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Celebrating LGBTQ+ Pioneers throughout Motorsports History

Celebrating LGBTQ+ Pioneers throughout Motorsports History - News

Like most sports, Motorsports has come a long way in recent years to champion inclusivity and celebrate diversity within the industry. However, the LGBTQ+ community still faces barriers within the racing world, which is reminiscent of a slight hangover left from the twentieth century world of 'macho' racing.

However, there have been some incredible initiatives from the world of motorsports in recent years, such as Racing Pride, set up by Richard Morris, Zandvoort trophy of the Dunes winner, in 2023, to promote inclusivity within the industry. Race with Respect was also relaunched in 2022 with a set of programs aiming to promote positive and progressive behavior on and off the track.

As June is the month of pride, we thought we'd take a slight delve back into the past to celebrate some of the LGBTQ+ racing sport pioneers from history and how they helped to shape the sport today.

  • Lella Lombardi - 1941-1992

Starting off strong, let us introduce Lella Lombardi. If you're not familiar with her already, she was an Italian racing driver who competed in 17 Formula One World Championship Grand Prix. She grew up in Italy and developed an interest for driving when she learned to drive a delivery van for her family business. 

This would soon stem into a passion for racing as she became the only female driver who scored points in F1. She was also the first woman to qualify and compete in the Race of Champions at Brands Hatch where she raced in a Lola-Chevrolet and finished in 14th place. 

Aside from her incredible career in racing as a woman fighting against the male-dominated industry of the day, she was also openly gay and when she died in 1992, aged just 50, she was survived by her partner, Fiorenza. Although she is celebrated as being a pioneer of women in motorsports, she was one of the first female racers who was openly in a same-sex relationship throughout her career.

She's not only a trailblazer for women, but a symbol for being unapologetically yourself in a world that can sometimes want to silence that. She was asked by the media in the 1970s how it felt to handle such big cars as a woman, and she said: “I don't have to carry it, I just have to drive it.”

  • Roberta Elizabeth Marshall Cowell - 1918-2011

Born in April 1918, in London, Roberta Elizabeth Marshall Cowell is known for being the first known British trans woman to undergo gender-affirming surgery in 1951, as a successful British racing driver.

After studying engineering in 1936, she went onto serve in the Royal Army Service Corps as a second lieutenant. She served throughout the war but experienced a crash landing in Germany and was captured by troops. Despite making two escape attempts, she was taken into Germany into solitary confinement and was a prisoner of war for five months. In 1945, as the Red Army was approaching, the Germans evacuated the camp, and she was flown back to the UK.

In the post war period, she competed in the Belgian Grand Prix and won the Shelsy Walsh Hill Climb in 1957. Her engineering studies led her to develop a passion for motor racing and Cowell even founded a motor racing team and competed across Europe, including the Brighton Speed Trials and the Grand Prix at Rouen-Les-Essarts.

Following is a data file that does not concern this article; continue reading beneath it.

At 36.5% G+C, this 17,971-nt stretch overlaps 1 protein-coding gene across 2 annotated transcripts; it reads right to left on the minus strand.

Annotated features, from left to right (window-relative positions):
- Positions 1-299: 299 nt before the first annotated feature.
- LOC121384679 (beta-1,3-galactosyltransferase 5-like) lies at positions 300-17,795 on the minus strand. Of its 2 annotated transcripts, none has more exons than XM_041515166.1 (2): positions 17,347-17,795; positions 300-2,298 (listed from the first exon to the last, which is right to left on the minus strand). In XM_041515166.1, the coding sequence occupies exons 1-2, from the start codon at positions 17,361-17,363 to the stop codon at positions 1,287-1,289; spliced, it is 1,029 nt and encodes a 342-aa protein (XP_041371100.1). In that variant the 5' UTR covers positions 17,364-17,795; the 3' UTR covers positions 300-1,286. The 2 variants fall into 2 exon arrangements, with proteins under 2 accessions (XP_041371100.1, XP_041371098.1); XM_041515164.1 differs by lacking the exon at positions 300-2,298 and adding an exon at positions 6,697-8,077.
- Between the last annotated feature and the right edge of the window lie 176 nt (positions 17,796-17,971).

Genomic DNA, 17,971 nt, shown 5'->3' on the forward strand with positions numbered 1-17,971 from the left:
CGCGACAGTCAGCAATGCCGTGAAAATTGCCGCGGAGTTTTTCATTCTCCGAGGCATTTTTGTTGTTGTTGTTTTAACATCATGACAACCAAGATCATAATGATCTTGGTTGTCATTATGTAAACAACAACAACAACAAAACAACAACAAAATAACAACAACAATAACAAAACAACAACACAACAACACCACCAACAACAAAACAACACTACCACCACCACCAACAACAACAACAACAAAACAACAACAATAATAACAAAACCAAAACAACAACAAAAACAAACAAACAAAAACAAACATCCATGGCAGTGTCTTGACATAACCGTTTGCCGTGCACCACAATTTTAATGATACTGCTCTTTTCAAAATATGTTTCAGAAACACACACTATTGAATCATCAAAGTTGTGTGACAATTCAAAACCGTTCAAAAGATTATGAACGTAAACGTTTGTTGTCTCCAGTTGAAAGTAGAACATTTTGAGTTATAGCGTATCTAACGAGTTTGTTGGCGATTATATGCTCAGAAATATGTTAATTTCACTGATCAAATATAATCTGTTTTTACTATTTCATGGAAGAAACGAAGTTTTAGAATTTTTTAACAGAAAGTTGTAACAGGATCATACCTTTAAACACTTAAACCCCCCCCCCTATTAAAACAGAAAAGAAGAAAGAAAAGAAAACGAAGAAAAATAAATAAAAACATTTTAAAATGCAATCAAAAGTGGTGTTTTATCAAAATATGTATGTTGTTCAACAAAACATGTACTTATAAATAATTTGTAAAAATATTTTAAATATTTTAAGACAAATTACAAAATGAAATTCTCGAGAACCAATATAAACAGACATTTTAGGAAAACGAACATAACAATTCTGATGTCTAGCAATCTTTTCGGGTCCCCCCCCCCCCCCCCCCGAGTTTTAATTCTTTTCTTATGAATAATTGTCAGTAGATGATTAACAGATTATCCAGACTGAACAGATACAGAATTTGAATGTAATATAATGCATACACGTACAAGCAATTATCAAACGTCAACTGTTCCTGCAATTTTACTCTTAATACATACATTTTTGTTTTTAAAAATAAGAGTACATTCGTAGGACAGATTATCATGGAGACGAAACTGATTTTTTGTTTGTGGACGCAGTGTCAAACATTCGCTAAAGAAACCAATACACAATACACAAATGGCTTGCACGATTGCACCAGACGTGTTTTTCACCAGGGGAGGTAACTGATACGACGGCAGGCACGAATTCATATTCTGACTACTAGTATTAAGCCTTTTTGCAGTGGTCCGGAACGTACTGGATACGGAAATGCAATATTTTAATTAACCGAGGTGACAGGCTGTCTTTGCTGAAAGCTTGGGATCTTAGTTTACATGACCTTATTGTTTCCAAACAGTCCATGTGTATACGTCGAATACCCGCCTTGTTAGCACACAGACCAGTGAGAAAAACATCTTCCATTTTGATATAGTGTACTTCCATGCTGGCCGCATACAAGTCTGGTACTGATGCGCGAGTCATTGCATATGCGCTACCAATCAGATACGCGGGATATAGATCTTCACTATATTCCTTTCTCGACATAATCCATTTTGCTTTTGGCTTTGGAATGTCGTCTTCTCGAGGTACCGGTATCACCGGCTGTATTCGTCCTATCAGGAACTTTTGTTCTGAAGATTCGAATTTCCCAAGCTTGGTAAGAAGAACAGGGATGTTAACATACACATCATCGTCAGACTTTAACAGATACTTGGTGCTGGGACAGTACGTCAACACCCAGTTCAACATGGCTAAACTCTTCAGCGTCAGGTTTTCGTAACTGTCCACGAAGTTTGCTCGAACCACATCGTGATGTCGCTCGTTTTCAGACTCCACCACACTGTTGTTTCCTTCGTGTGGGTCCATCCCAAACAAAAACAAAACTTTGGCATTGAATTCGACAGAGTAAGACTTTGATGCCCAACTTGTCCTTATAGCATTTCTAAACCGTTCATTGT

Unfortunately, her eventual change of legal gender not only meant her business went bust, but she couldn't continue in Grand Prix Racing. Cowell soon fell into financial difficulties because the dominant social views at the time meant it was difficult for her to get employment. She drastically dropped out of the public eye, and her own children didn't know she had passed away until it was reported in the UK media in 2011.

  • Mike Beuttler - 1940-1988

Although enjoying a successful racing career as a British F1 driver, similar to Cowell, Mike Beuttler disappeared for the final 14 years of his life from the public eye. After his death in 1988, it was learned he died in Los Angeles from AIDS, aged just 48.

He is celebrated throughout the world of motorsports by being the first openly gay male driver to compete at the highest levels at a time when the industry wasn't particularly accepting. It has to be remembered, that in the UK, it wasn't until 1967 that homosexuality was legalised between two consenting adults - but this was only in private.

Mike Beuttler raced in Formula 1 for three seasons between 1971 and 1973 and had a reputation for being a tough racer. He didn't like being overtaken on the track and would block people who got in his way, which earned him the nickname of 'Blocker.' This method seems to have paid off, as in 1973, Beuttler achieved his best-ever finish, seventh in the Spanish Grand Prix. In total, he scored five top-10 finishes in his career.

Beuttler's career was cut short by the UK being plunged into financial turmoil by the 1973 oil crisis where his team no longer had the money to stay in the sport. He spent his retirement in relative isolation but is widely celebrated today as being an LGBTQ+ motorsports icon.

Matt Bishop, a Racing Pride ambassador spoke to the BBC in 2021 about Beuttler:"It is really interesting to look at Beuttler's story now - it shows LGBT+ people have always been part of motorsport and they have been really successful, [but] it also reminds us of the challenges faced."

The motorsports industry is making great progress to promote LGBTQ+ inclusivity in and out of the track, and during pride month it pays to remember some of the trailblazers who helped get us to where we are today.

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19 June 2024

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